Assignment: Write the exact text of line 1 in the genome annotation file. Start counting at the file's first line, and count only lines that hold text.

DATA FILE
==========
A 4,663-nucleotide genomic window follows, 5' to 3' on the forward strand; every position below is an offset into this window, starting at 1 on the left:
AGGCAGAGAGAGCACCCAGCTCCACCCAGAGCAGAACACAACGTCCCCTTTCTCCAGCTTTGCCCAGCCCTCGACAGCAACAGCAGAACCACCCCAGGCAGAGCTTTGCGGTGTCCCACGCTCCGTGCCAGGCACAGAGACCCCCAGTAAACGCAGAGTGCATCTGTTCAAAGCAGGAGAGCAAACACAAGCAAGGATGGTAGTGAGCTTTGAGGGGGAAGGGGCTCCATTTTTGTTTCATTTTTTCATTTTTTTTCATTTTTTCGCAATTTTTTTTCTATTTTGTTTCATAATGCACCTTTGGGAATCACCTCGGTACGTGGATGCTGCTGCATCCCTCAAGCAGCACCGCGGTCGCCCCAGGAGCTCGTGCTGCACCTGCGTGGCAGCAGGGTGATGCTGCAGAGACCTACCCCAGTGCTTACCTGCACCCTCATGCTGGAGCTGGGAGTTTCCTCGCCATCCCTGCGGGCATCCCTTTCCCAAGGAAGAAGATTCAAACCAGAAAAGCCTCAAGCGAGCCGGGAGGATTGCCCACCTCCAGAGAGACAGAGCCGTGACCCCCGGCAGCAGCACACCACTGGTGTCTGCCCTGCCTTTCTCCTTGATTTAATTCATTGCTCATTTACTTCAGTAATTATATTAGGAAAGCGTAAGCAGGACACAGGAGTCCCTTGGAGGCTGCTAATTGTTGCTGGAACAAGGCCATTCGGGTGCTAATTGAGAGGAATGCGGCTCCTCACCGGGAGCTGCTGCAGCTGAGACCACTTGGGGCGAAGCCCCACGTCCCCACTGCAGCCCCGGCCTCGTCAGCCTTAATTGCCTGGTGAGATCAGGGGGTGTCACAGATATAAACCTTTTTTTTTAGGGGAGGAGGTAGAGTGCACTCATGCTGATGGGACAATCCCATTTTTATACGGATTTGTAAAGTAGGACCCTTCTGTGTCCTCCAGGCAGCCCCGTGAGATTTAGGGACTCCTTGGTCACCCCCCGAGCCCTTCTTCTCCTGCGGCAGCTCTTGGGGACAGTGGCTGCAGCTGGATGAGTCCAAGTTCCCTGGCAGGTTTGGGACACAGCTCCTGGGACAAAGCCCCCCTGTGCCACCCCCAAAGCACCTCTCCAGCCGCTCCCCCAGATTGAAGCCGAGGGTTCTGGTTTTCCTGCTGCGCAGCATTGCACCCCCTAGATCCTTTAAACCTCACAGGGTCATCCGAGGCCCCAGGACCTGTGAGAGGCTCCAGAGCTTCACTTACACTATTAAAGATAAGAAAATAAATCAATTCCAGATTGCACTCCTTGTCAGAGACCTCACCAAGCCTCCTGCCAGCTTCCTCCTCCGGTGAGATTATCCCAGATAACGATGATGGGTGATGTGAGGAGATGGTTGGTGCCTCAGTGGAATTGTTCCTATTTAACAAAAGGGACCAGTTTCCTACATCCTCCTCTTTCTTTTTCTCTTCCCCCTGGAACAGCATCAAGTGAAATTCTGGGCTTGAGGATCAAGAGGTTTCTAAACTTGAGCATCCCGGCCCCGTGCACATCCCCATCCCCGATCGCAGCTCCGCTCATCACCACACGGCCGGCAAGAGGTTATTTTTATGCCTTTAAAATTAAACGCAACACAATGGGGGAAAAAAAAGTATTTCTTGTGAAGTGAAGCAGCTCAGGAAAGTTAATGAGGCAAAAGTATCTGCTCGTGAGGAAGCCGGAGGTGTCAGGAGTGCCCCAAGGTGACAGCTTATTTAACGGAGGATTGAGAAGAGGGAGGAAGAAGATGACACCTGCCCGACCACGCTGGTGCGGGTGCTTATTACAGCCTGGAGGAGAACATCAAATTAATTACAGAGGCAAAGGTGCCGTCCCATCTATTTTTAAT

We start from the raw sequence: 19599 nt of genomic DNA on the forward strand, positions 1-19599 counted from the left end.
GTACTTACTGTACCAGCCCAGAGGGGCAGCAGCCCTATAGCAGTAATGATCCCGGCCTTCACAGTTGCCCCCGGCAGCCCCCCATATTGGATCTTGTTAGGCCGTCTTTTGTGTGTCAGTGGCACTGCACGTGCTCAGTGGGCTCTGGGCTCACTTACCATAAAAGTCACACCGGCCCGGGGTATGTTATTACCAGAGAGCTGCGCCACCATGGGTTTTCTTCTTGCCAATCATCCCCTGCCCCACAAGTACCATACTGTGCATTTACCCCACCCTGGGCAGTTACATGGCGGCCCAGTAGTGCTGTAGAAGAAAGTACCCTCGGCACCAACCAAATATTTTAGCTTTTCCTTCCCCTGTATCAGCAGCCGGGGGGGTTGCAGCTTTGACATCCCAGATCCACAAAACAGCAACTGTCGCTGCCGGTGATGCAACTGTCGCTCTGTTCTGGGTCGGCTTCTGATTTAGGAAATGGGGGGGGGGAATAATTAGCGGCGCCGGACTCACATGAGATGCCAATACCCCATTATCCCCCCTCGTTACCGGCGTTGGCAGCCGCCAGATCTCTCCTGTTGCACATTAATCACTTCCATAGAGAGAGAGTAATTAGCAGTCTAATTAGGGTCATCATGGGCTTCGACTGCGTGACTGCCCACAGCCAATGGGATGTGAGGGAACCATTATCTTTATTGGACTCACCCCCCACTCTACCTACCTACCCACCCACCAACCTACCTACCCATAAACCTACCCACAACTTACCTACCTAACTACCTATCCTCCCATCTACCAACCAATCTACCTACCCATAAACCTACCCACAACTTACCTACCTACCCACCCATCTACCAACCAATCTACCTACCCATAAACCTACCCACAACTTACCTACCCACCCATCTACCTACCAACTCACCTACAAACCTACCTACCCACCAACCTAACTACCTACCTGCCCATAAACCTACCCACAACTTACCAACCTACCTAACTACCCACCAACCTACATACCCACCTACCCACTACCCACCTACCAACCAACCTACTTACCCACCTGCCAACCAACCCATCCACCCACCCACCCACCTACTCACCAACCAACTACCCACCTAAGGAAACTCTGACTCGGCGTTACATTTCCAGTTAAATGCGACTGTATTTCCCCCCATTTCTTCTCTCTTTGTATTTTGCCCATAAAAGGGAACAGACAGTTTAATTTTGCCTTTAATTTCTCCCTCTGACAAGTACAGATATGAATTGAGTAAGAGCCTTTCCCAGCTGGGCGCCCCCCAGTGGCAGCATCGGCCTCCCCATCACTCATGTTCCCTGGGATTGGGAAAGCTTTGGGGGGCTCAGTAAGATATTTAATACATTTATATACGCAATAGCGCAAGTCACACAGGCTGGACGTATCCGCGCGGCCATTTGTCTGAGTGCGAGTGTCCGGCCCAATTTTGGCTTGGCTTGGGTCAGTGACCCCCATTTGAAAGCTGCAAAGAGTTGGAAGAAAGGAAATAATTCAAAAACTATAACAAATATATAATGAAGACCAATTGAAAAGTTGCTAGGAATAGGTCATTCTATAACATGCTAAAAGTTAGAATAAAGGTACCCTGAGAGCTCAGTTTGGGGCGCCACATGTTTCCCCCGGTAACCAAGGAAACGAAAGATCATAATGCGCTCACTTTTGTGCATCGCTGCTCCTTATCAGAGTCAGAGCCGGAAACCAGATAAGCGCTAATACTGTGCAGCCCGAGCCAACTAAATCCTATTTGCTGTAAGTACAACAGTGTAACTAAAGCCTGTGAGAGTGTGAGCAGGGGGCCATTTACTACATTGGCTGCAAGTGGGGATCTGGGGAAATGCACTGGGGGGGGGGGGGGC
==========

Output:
A 4,663-nucleotide genomic window follows, 5' to 3' on the forward strand; every position below is an offset into this window, starting at 1 on the left: